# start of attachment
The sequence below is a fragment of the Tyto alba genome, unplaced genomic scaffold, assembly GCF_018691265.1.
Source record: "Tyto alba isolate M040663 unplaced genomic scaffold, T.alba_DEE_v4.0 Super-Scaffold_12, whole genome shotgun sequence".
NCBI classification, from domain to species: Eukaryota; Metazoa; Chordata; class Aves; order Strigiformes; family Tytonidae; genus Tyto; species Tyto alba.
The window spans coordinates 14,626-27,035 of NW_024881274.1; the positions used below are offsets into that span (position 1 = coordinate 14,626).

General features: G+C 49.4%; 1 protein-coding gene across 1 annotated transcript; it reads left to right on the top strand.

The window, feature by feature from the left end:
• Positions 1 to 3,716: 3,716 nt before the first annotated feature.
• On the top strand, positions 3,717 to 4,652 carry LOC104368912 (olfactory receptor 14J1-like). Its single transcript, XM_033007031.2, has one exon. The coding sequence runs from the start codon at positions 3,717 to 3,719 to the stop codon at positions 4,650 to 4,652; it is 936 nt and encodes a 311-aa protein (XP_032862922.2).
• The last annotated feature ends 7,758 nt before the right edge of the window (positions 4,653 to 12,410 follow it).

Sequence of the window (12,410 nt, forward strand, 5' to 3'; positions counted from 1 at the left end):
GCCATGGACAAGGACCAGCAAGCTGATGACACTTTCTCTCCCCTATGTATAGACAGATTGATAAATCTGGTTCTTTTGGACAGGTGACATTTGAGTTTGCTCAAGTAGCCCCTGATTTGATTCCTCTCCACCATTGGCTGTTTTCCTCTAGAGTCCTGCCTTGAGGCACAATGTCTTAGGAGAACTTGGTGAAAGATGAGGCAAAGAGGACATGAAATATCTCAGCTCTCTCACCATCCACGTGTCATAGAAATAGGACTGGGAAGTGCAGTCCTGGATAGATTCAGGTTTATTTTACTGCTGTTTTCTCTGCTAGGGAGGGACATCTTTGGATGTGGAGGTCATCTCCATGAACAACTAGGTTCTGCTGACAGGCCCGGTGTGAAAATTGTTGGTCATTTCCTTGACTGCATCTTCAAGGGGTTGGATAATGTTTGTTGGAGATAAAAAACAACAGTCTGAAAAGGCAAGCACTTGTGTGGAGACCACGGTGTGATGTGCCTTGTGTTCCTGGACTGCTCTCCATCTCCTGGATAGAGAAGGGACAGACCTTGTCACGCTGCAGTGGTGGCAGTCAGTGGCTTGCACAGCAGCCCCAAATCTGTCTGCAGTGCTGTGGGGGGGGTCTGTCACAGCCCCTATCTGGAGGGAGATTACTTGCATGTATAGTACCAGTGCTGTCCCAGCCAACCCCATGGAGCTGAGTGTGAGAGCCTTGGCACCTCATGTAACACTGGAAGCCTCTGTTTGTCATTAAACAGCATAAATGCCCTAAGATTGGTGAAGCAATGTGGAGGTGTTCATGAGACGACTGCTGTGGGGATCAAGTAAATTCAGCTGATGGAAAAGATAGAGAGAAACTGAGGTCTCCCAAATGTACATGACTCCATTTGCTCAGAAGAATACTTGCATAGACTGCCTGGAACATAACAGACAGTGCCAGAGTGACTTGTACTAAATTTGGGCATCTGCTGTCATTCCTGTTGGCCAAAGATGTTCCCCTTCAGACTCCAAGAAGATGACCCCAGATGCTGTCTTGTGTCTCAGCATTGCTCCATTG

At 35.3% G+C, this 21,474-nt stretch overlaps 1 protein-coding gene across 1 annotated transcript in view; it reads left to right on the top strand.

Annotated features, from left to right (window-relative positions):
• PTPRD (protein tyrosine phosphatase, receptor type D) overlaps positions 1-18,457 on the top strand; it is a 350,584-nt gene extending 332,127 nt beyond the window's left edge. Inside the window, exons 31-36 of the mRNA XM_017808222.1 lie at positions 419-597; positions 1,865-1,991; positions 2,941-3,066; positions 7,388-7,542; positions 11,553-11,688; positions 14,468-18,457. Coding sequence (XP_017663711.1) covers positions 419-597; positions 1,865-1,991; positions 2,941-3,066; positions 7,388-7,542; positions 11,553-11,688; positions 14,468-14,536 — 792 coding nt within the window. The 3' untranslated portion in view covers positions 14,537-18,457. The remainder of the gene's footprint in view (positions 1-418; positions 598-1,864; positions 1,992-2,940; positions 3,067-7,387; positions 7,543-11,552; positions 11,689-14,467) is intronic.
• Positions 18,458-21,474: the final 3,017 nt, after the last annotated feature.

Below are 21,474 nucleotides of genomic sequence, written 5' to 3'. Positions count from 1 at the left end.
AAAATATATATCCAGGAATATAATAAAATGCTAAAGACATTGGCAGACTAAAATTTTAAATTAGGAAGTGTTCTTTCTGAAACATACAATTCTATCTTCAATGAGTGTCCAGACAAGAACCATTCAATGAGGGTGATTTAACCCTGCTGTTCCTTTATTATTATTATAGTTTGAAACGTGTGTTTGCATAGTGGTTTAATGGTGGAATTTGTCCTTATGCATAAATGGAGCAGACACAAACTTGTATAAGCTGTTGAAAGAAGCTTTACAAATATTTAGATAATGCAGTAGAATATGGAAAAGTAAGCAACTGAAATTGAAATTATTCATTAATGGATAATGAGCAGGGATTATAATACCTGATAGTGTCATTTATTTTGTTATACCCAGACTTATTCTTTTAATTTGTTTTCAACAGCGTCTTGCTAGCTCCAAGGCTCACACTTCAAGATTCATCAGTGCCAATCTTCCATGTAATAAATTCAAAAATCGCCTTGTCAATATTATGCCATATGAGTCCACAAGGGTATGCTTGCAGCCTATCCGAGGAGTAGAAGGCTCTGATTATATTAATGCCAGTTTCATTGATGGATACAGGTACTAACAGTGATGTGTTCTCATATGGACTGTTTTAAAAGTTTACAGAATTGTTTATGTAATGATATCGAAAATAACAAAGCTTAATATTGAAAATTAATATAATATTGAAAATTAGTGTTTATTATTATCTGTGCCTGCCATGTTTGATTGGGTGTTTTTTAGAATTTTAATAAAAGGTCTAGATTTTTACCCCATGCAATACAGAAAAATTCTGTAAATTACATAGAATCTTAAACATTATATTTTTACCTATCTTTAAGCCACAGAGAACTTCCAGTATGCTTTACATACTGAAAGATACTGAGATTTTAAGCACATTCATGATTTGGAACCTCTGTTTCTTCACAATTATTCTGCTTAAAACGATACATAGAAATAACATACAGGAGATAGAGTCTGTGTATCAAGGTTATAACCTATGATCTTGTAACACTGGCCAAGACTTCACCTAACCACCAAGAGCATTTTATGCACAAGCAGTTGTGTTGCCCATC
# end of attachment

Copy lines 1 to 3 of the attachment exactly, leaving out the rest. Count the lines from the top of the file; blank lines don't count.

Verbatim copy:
The sequence below is a fragment of the Tyto alba genome, unplaced genomic scaffold, assembly GCF_018691265.1.
Source record: "Tyto alba isolate M040663 unplaced genomic scaffold, T.alba_DEE_v4.0 Super-Scaffold_12, whole genome shotgun sequence".
NCBI classification, from domain to species: Eukaryota; Metazoa; Chordata; class Aves; order Strigiformes; family Tytonidae; genus Tyto; species Tyto alba.